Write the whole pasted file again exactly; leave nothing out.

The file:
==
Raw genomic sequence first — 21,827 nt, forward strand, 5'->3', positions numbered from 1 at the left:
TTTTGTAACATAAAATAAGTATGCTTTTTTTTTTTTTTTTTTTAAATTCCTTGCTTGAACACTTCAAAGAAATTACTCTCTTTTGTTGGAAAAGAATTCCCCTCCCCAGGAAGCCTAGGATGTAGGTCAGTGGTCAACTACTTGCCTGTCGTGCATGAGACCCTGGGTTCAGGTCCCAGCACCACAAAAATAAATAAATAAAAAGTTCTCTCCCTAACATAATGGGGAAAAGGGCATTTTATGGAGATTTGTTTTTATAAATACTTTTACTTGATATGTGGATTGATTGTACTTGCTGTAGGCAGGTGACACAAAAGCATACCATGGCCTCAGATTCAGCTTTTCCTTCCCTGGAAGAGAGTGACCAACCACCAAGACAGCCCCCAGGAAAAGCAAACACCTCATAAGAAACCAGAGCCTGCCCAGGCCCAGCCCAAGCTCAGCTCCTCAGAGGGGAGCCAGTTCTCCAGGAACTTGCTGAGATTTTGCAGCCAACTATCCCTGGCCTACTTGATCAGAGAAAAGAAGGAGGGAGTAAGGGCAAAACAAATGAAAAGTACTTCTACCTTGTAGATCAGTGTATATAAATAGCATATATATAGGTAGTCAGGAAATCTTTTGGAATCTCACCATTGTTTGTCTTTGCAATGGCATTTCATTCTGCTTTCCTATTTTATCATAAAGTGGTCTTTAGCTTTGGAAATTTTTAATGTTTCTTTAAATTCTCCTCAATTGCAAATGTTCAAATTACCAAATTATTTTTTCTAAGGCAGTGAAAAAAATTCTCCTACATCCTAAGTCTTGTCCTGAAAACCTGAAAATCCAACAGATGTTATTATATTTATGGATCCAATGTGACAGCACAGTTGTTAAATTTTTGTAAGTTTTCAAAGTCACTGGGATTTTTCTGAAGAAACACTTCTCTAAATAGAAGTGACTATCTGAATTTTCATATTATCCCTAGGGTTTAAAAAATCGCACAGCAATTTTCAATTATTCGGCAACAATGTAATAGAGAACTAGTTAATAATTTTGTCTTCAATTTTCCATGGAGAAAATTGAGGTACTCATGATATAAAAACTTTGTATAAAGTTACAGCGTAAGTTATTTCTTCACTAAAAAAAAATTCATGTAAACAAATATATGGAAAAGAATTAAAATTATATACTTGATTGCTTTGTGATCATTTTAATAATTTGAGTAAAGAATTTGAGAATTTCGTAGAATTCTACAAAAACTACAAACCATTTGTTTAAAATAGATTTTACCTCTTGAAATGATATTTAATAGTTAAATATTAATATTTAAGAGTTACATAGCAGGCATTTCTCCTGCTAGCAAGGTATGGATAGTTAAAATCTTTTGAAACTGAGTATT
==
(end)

Raw genomic sequence first — 21,827 nt, forward strand, 5'->3', positions numbered from 1 at the left:
TTTTGTAACATAAAATAAGTATGCTTTTTTTTTTTTTTTTTTTAAATTCCTTGCTTGAACACTTCAAAGAAATTACTCTCTTTTGTTGGAAAAGAATTCCCCTCCCCAGGAAGCCTAGGATGTAGGTCAGTGGTCAACTACTTGCCTGTCGTGCATGAGACCCTGGGTTCAGGTCCCAGCACCACAAAAATAAATAAATAAAAAGTTCTCTCCCTAACATAATGGGGAAAAGGGCATTTTATGGAGATTTGTTTTTATAAATACTTTTACTTGATATGTGGATTGATTGTACTTGCTGTAGGCAGGTGACACAAAAGCATACCATGGCCTCAGATTCAGCTTTTCCTTCCCTGGAAGAGAGTGACCAACCACCAAGACAGCCCCCAGGAAAAGCAAACACCTCATAAGAAACCAGAGCCTGCCCAGGCCCAGCCCAAGCTCAGCTCCTCAGAGGGGAGCCAGTTCTCCAGGAACTTGCTGAGATTTTGCAGCCAACTATCCCTGGCCTACTTGATCAGAGAAAAGAAGGAGGGAGTAAGGGCAAAACAAATGAAAAGTACTTCTACCTTGTAGATCAGTGTATATAAATAGCATATATATAGGTAGTCAGGAAATCTTTTGGAATCTCACCATTGTTTGTCTTTGCAATGGCATTTCATTCTGCTTTCCTATTTTATCATAAAGTGGTCTTTAGCTTTGGAAATTTTTAATGTTTCTTTAAATTCTCCTCAATTGCAAATGTTCAAATTACCAAATTATTTTTTCTAAGGCAGTGAAAAAAATTCTCCTACATCCTAAGTCTTGTCCTGAAAACCTGAAAATCCAACAGATGTTATTATATTTATGGATCCAATGTGACAGCACAGTTGTTAAATTTTTGTAAGTTTTCAAAGTCACTGGGATTTTTCTGAAGAAACACTTCTCTAAATAGAAGTGACTATCTGAATTTTCATATTATCCCTAGGGTTTAAAAAATCGCACAGCAATTTTCAATTATTCGGCAACAATGTAATAGAGAACTAGTTAATAATTTTGTCTTCAATTTTCCATGGAGAAAATTGAGGTACTCATGATATAAAAACTTTGTATAAAGTTACAGCGTAAGTTATTTCTTCACTAAAAAAAAATTCATGTAAACAAATATATGGAAAAGAATTAAAATTATATACTTGATTGCTTTGTGATCATTTTAATAATTTGAGTAAAGAATTTGAGAATTTCGTAGAATTCTACAAAAACTACAAACCATTTGTTTAAAATAGATTTTACCTCTTGAAATGATATTTAATAGTTAAATATTAATATTTAAGAGTTACATAGCAGGCATTTCTCCTGCTAGCAAGGTATGGATAGTTAAAATCTTTTGAAACTGAGTATT